Ultima Thule

The most high definition image received from New Horizons at this date

At this time Ultima Thule is the most distant object that we’ve so far sent a probe past. it took several hundred days, close to three years in fact, from New Horizons pass of Pluto to reach Ultima Thule.

The distance is 1.5 billion kilometers beyond Pluto and it only took three years to get there. It’s somewhat faster than your average car. Of course, it doesn’t have to take quite as many turns.

After it bypassed Pluto NASA decided that it had enough fuel for a slight correction change. Not much of one but enough that New Horizons would be able to pass close to another Kuiper Belt Object (KBO).

The Kuiper Belt is an amorphous amount of space beyond Pluto:

The Kuiper belt (/ˈkaɪpər/),[1] occasionally called the Edgeworth–Kuiper belt, is a circumstellar disc in the outer Solar System, extending from the orbit of Neptune (at 30 AU) to approximately 50 AU from the Sun.[2] It is similar to the asteroid belt, but is far larger—20 times as wide and 20 to 200 times as massive.


It’s huge, its massive and it’s empty. It’s several times more massive that the well known Asteroid Belt which, despite having millions of objects in it, is actually significantly less massive than the moon. We’re not going to be looking here for the mass necessary to terraform Mars.

Beyond that is the Oort Cloud which is split into the Inner Oort Cloud and the Outer Oort Cloud. We’re not going to be looking at any objects out there in the near future. They’re way too far out and it took Voyager One and Two nearly 50 years to pass through it and, at just under ~15km/s, they aren’t exactly slow either.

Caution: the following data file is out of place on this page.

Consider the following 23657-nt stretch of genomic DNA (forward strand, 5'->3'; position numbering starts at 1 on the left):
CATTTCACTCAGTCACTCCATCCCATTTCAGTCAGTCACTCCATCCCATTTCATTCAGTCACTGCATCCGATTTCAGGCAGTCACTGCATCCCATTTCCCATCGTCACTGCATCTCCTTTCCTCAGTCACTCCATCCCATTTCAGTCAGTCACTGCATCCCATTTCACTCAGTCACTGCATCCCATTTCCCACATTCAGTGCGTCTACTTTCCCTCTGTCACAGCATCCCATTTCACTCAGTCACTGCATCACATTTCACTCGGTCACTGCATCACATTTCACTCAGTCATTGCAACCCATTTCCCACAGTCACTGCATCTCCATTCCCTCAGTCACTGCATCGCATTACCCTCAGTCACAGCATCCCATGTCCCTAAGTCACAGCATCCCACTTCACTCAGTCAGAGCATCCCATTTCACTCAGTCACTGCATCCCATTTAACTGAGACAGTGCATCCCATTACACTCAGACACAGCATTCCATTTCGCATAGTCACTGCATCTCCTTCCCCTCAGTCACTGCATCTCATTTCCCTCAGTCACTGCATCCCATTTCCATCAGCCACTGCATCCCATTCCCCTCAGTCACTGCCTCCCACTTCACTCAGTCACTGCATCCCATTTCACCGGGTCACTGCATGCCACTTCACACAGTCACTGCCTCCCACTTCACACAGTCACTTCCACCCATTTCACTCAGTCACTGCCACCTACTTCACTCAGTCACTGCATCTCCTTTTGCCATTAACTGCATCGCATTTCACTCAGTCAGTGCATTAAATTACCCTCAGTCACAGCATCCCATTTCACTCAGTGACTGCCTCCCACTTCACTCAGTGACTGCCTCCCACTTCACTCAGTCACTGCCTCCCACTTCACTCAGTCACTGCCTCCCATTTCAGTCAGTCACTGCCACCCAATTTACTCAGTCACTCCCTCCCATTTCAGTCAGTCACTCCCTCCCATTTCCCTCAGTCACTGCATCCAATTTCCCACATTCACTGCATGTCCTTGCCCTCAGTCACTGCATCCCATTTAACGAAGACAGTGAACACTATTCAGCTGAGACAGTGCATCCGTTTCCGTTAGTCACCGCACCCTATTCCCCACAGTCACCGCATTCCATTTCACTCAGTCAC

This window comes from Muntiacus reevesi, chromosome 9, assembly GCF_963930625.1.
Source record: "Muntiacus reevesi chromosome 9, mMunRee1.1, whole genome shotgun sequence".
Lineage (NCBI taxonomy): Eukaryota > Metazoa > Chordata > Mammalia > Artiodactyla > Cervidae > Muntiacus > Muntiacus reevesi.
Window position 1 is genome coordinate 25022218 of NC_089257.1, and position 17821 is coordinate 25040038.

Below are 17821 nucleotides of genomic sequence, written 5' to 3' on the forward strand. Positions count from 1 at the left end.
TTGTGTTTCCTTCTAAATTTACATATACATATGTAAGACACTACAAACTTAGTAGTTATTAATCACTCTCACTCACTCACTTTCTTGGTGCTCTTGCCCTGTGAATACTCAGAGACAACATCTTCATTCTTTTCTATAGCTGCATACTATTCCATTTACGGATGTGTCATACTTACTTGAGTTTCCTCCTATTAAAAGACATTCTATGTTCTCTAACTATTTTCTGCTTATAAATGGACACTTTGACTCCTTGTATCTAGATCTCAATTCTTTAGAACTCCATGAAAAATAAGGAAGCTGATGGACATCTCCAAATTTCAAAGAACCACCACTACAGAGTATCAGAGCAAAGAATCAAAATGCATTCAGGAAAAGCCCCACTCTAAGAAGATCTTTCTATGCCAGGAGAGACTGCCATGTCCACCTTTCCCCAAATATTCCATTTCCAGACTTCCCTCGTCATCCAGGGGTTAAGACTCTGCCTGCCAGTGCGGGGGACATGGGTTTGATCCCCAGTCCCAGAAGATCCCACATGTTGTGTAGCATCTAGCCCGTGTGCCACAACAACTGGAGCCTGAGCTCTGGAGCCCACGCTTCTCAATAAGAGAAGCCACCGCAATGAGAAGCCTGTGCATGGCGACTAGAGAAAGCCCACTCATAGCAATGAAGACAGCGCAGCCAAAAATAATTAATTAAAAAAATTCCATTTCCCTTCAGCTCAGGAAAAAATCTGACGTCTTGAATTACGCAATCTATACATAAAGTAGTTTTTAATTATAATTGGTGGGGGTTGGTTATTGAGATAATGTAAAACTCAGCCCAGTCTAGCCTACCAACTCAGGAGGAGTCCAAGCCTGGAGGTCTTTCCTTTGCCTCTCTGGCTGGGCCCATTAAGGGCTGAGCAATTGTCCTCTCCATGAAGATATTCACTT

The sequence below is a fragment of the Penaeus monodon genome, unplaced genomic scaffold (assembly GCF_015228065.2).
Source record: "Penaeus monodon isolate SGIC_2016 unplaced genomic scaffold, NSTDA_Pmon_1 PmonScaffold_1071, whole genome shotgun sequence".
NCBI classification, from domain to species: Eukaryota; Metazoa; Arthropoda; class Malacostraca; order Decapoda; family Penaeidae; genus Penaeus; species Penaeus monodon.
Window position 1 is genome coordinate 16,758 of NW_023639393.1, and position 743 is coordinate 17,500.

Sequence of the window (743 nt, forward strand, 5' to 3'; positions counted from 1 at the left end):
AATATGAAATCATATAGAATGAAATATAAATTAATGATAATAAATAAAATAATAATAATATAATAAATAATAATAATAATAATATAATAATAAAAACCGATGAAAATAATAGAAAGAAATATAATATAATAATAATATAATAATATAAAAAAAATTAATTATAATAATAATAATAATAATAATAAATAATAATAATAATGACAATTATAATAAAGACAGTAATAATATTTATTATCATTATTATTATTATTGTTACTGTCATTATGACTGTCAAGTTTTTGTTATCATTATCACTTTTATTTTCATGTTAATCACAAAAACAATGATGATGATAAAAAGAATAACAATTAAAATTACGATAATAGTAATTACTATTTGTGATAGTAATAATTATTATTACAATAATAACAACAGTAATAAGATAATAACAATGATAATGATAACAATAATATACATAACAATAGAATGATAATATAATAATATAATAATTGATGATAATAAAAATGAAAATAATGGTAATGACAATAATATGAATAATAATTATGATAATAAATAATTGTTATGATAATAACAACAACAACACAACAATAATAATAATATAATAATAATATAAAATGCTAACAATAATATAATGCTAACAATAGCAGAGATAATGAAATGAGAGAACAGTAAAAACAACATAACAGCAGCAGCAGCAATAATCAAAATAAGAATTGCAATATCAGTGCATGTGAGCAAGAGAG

Slowly, but surely, we’re getting into interstellar space. Voyager One and Two are there already but they can’t change their course, can’t go and look at any other objects. Their power levels are so low that only the minimum of instruments are operating. The time that until they stop transmitting is measured in months.

At that time they will neither have enough power to keep themselves warm nor enough to transmit back to Earth. Even now, their transmission power is less than 23w. That’s less than 1/4 that of your cell phone but they’re transmitting over interstellar distances.

At this time we should be giving a huge shout-out to the engineers who designed and built them. There’s no household white-ware that will operate nearly flawlessly for better than 40 years.

There is so much out there, so much we haven’t seen even in out own solar system. Space is vast. Our solar system extends for light years and we’ve barely even scratched the surface on the closest light hours.